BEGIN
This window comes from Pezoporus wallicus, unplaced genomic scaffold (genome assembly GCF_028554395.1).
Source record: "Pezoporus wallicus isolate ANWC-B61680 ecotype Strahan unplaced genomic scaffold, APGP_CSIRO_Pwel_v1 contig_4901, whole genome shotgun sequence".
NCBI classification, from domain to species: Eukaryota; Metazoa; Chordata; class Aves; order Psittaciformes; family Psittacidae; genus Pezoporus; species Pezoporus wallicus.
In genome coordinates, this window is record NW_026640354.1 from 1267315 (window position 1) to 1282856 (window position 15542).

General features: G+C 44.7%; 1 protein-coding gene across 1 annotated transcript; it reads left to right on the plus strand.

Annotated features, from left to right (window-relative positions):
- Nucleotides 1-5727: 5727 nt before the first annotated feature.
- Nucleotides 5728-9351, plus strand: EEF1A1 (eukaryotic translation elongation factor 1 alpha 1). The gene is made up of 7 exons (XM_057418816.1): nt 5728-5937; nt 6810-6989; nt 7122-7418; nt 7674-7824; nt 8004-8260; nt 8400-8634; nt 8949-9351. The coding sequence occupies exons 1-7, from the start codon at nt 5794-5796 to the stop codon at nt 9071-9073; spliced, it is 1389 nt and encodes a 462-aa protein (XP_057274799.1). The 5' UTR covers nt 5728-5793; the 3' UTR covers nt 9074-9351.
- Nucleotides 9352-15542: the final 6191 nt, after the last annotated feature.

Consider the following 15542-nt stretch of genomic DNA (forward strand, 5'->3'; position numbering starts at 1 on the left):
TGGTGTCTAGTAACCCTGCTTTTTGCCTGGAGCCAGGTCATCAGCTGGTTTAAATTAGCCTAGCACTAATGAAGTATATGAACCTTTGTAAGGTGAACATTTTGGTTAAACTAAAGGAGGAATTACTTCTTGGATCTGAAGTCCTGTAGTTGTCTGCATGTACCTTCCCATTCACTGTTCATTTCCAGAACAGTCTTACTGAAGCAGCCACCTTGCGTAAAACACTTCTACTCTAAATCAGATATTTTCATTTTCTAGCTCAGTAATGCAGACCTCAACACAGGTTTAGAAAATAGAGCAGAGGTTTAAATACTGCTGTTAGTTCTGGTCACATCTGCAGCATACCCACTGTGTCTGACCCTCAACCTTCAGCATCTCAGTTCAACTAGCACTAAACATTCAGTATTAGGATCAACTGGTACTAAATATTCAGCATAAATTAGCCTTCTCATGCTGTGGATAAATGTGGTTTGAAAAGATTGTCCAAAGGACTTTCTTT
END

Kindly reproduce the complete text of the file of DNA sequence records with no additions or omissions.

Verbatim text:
This window comes from Pezoporus wallicus, unplaced genomic scaffold (genome assembly GCF_028554395.1).
Source record: "Pezoporus wallicus isolate ANWC-B61680 ecotype Strahan unplaced genomic scaffold, APGP_CSIRO_Pwel_v1 contig_4901, whole genome shotgun sequence".
NCBI classification, from domain to species: Eukaryota; Metazoa; Chordata; class Aves; order Psittaciformes; family Psittacidae; genus Pezoporus; species Pezoporus wallicus.
In genome coordinates, this window is record NW_026640354.1 from 1267315 (window position 1) to 1282856 (window position 15542).

General features: G+C 44.7%; 1 protein-coding gene across 1 annotated transcript; it reads left to right on the plus strand.

Annotated features, from left to right (window-relative positions):
- Nucleotides 1-5727: 5727 nt before the first annotated feature.
- Nucleotides 5728-9351, plus strand: EEF1A1 (eukaryotic translation elongation factor 1 alpha 1). The gene is made up of 7 exons (XM_057418816.1): nt 5728-5937; nt 6810-6989; nt 7122-7418; nt 7674-7824; nt 8004-8260; nt 8400-8634; nt 8949-9351. The coding sequence occupies exons 1-7, from the start codon at nt 5794-5796 to the stop codon at nt 9071-9073; spliced, it is 1389 nt and encodes a 462-aa protein (XP_057274799.1). The 5' UTR covers nt 5728-5793; the 3' UTR covers nt 9074-9351.
- Nucleotides 9352-15542: the final 6191 nt, after the last annotated feature.

Consider the following 15542-nt stretch of genomic DNA (forward strand, 5'->3'; position numbering starts at 1 on the left):
TGGTGTCTAGTAACCCTGCTTTTTGCCTGGAGCCAGGTCATCAGCTGGTTTAAATTAGCCTAGCACTAATGAAGTATATGAACCTTTGTAAGGTGAACATTTTGGTTAAACTAAAGGAGGAATTACTTCTTGGATCTGAAGTCCTGTAGTTGTCTGCATGTACCTTCCCATTCACTGTTCATTTCCAGAACAGTCTTACTGAAGCAGCCACCTTGCGTAAAACACTTCTACTCTAAATCAGATATTTTCATTTTCTAGCTCAGTAATGCAGACCTCAACACAGGTTTAGAAAATAGAGCAGAGGTTTAAATACTGCTGTTAGTTCTGGTCACATCTGCAGCATACCCACTGTGTCTGACCCTCAACCTTCAGCATCTCAGTTCAACTAGCACTAAACATTCAGTATTAGGATCAACTGGTACTAAATATTCAGCATAAATTAGCCTTCTCATGCTGTGGATAAATGTGGTTTGAAAAGATTGTCCAAAGGACTTTCTTT